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I agree with Tina. There is no one solution where you will think, yes, this is definitely the best thing to do. It's a question of weighing them against each other and making the best decision you can (taking all the factors into consideration) and then going with that.

I do think that, IF you are able to, going to the University of GA would be a very good idea. I do believe it would be worth postponing a day or two for. I think it will help you going forward to know that you have tried every avenue. They may very well agree that amputation would be best, but I think it will greatly ease your mind (and get you in the best frame of mind to care for Ginger) to know that you have covered every base in arriving at that decision.

Whatever course of action you take, it will be okay. You will make it work. This is just such a hard thing to go through, but you will get through it, and Ginger will be fine. we are all here for you.

Big hug,

Meg, Clare and Elsie Pie xxx

PS I am in the UK, and though there is certainly some excellent vet care, there's plenty that isn't, trust me... I suspect it's very similar to North America, a mixed bag. We all just have to work with what we have.

Meg, Mutt, aged around 8, adopted 31/12/2009. Sudden explosive right elbow fracture 06/12 (caused by IOHC), diagnosed with End Stage Arthritis 03/15, Total Elbow Replacement 08/15, problems with healing leading to skin graft & skin flap surgery, Chronic Infection leading to implant breakdown. Became a Tripawd 9th March 2016.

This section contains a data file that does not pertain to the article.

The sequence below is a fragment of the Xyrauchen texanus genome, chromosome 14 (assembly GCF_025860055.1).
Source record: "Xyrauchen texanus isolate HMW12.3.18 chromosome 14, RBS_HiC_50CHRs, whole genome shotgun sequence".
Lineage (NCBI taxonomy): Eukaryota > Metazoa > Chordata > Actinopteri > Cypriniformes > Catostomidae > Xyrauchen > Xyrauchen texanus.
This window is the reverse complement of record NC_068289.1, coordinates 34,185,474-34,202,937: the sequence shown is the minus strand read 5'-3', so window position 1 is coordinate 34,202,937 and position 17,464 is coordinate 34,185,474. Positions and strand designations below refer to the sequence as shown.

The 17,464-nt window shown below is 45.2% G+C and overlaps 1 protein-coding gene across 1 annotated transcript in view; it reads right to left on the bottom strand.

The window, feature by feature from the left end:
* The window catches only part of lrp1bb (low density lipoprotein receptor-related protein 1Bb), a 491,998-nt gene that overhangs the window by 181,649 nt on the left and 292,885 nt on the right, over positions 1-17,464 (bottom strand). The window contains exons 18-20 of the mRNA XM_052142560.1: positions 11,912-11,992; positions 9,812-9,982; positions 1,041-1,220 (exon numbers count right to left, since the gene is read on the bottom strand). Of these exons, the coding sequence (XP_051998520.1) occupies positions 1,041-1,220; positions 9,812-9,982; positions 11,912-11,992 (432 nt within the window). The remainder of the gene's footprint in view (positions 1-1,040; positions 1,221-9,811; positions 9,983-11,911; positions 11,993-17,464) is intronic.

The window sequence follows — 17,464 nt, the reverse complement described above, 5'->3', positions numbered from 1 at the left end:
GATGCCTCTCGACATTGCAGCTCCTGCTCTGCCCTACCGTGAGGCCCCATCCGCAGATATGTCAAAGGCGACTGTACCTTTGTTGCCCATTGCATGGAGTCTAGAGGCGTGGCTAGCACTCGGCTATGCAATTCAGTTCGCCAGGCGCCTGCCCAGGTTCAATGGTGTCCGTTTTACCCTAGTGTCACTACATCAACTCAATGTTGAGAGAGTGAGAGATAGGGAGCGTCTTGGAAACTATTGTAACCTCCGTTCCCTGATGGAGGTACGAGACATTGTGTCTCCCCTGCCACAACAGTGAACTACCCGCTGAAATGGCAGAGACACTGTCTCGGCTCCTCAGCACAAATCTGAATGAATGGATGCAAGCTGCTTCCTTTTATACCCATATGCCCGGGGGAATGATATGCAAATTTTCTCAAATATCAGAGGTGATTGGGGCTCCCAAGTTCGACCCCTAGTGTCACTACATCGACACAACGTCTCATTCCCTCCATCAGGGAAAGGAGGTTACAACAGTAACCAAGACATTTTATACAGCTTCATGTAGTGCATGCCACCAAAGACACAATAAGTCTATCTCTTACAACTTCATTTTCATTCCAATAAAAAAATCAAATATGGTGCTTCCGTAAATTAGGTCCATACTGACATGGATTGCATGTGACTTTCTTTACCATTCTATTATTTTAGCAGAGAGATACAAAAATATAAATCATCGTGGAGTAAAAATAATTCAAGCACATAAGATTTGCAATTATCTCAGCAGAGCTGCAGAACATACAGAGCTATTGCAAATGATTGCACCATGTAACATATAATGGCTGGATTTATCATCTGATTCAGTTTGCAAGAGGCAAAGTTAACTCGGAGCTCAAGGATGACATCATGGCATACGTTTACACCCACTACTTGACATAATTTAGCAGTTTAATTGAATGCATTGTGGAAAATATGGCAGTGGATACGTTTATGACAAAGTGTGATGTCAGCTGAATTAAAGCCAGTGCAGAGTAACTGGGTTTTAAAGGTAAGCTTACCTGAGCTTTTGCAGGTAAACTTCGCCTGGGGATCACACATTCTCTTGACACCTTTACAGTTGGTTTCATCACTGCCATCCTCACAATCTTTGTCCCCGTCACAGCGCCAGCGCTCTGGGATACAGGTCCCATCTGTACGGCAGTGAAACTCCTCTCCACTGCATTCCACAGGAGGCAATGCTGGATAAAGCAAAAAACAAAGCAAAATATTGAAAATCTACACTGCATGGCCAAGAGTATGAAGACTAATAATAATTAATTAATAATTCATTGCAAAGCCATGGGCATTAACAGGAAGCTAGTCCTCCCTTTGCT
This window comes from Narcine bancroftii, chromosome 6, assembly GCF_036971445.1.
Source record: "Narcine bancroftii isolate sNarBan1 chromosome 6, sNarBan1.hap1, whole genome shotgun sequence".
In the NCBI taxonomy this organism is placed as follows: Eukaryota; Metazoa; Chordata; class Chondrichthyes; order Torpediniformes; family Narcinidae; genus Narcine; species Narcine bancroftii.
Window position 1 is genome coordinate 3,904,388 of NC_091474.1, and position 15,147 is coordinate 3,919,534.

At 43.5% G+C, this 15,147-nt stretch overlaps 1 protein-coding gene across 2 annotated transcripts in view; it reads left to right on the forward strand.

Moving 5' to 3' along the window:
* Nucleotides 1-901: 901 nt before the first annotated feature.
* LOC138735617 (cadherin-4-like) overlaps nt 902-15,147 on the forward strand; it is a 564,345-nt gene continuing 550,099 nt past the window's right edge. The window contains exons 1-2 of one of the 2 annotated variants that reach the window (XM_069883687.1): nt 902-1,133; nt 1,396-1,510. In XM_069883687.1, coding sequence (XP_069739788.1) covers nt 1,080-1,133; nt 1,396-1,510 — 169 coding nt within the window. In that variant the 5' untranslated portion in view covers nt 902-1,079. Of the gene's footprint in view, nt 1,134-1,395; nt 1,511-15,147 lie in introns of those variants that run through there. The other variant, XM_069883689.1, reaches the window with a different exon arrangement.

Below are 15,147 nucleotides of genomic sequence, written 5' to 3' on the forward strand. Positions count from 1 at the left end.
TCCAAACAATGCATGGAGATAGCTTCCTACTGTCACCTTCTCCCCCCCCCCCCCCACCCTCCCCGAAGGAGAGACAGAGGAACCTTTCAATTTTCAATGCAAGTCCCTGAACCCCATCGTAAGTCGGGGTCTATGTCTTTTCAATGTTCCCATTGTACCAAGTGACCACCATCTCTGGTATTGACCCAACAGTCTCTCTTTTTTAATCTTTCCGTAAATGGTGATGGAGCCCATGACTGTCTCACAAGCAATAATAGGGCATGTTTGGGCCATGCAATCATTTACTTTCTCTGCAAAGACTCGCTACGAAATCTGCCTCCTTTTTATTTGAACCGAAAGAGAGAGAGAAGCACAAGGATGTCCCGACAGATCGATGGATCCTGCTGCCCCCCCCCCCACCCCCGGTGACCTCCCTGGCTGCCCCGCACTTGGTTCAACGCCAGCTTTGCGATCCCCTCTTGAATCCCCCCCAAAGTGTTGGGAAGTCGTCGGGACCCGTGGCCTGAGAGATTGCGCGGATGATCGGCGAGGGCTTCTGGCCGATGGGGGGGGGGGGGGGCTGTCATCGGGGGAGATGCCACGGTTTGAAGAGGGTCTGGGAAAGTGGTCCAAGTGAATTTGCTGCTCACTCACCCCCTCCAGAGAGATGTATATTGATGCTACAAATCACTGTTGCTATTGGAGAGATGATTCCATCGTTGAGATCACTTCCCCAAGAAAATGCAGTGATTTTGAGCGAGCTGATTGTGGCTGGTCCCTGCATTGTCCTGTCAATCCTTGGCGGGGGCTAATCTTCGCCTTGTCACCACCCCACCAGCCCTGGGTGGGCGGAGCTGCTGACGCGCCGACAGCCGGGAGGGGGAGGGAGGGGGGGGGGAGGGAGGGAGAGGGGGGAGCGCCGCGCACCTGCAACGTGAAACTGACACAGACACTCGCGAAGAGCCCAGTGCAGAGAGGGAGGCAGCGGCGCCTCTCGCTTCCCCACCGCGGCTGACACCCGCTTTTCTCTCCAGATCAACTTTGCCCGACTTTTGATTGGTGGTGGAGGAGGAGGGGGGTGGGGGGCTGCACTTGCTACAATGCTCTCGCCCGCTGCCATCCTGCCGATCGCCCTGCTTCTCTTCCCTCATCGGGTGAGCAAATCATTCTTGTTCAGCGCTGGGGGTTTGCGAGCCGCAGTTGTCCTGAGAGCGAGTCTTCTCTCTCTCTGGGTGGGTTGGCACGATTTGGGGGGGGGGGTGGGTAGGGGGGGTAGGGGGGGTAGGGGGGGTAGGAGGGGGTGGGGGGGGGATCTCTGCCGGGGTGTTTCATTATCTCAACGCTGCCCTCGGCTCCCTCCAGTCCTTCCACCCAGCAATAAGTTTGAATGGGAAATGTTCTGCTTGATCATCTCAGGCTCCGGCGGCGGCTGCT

Lives with Elsie Pie, & Mum, Clare, watched over by Angel Billie
My life as a MEG-A-STAR 


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5 April 2017 - 6:42 am
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If you can afford it, go to UGA. Am EXTREMELY familiar with the hospital and it is not a 3rd world facility/teaching/ practicing facility. What will happen is a team looking at how best to proceed and you will be given all viable options. Where are you in Georgia? Totally agree with Clare that there are extraordinarily fantastic vets and vets who may not have the training,  philosophy, or resources of others:always a mixed bag. But UGA is as good as any other teaching hospital anywhere.Before amputation ( and that may be the recommendation), maybe go through the emergency room and get expert advice? Terrible that you have to go through this! PM me if you have any specific questions as - literally- have been through almost every service there for the last four decades. Best wishes!